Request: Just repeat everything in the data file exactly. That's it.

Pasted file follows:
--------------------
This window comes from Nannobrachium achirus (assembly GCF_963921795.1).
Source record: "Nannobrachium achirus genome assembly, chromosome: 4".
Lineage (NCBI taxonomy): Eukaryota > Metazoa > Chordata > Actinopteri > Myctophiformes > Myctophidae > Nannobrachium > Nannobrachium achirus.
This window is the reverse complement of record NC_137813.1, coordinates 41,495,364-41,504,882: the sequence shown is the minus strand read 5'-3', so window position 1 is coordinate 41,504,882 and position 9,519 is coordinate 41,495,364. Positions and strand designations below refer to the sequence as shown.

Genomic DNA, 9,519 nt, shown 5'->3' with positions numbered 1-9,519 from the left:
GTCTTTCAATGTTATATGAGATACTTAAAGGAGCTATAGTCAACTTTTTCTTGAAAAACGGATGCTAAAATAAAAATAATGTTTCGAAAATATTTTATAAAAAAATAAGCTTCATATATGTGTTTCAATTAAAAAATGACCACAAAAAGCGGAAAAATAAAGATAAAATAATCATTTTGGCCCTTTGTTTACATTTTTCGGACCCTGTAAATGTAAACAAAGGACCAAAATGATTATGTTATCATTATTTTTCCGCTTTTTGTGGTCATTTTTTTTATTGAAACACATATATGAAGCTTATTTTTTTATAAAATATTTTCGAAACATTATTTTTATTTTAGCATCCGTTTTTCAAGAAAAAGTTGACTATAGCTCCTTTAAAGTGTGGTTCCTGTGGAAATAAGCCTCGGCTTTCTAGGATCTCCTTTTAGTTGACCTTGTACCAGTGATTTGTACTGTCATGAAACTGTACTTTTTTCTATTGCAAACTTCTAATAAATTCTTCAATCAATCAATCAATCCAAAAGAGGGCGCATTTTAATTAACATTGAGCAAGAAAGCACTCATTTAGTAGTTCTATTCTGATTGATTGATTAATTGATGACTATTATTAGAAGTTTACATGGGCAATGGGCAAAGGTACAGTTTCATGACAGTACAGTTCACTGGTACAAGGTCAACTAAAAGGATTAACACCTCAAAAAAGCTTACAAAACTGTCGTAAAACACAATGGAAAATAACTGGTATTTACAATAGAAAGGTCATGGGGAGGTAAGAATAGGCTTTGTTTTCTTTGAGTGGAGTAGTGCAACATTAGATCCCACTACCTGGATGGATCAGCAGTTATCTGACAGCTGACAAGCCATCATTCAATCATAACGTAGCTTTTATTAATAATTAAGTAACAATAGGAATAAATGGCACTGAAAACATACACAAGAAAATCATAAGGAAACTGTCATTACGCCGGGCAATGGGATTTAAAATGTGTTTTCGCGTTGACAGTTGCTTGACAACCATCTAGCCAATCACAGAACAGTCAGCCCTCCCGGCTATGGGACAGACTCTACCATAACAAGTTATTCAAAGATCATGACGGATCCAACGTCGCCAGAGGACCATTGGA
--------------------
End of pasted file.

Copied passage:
This window comes from Nannobrachium achirus (assembly GCF_963921795.1).
Source record: "Nannobrachium achirus genome assembly, chromosome: 4".
Lineage (NCBI taxonomy): Eukaryota > Metazoa > Chordata > Actinopteri > Myctophiformes > Myctophidae > Nannobrachium > Nannobrachium achirus.
This window is the reverse complement of record NC_137813.1, coordinates 41,495,364-41,504,882: the sequence shown is the minus strand read 5'-3', so window position 1 is coordinate 41,504,882 and position 9,519 is coordinate 41,495,364. Positions and strand designations below refer to the sequence as shown.

Genomic DNA, 9,519 nt, shown 5'->3' with positions numbered 1-9,519 from the left:
GTCTTTCAATGTTATATGAGATACTTAAAGGAGCTATAGTCAACTTTTTCTTGAAAAACGGATGCTAAAATAAAAATAATGTTTCGAAAATATTTTATAAAAAAATAAGCTTCATATATGTGTTTCAATTAAAAAATGACCACAAAAAGCGGAAAAATAAAGATAAAATAATCATTTTGGCCCTTTGTTTACATTTTTCGGACCCTGTAAATGTAAACAAAGGACCAAAATGATTATGTTATCATTATTTTTCCGCTTTTTGTGGTCATTTTTTTTATTGAAACACATATATGAAGCTTATTTTTTTATAAAATATTTTCGAAACATTATTTTTATTTTAGCATCCGTTTTTCAAGAAAAAGTTGACTATAGCTCCTTTAAAGTGTGGTTCCTGTGGAAATAAGCCTCGGCTTTCTAGGATCTCCTTTTAGTTGACCTTGTACCAGTGATTTGTACTGTCATGAAACTGTACTTTTTTCTATTGCAAACTTCTAATAAATTCTTCAATCAATCAATCAATCCAAAAGAGGGCGCATTTTAATTAACATTGAGCAAGAAAGCACTCATTTAGTAGTTCTATTCTGATTGATTGATTAATTGATGACTATTATTAGAAGTTTACATGGGCAATGGGCAAAGGTACAGTTTCATGACAGTACAGTTCACTGGTACAAGGTCAACTAAAAGGATTAACACCTCAAAAAAGCTTACAAAACTGTCGTAAAACACAATGGAAAATAACTGGTATTTACAATAGAAAGGTCATGGGGAGGTAAGAATAGGCTTTGTTTTCTTTGAGTGGAGTAGTGCAACATTAGATCCCACTACCTGGATGGATCAGCAGTTATCTGACAGCTGACAAGCCATCATTCAATCATAACGTAGCTTTTATTAATAATTAAGTAACAATAGGAATAAATGGCACTGAAAACATACACAAGAAAATCATAAGGAAACTGTCATTACGCCGGGCAATGGGATTTAAAATGTGTTTTCGCGTTGACAGTTGCTTGACAACCATCTAGCCAATCACAGAACAGTCAGCCCTCCCGGCTATGGGACAGACTCTACCATAACAAGTTATTCAAAGATCATGACGGATCCAACGTCGCCAGAGGACCATTGGA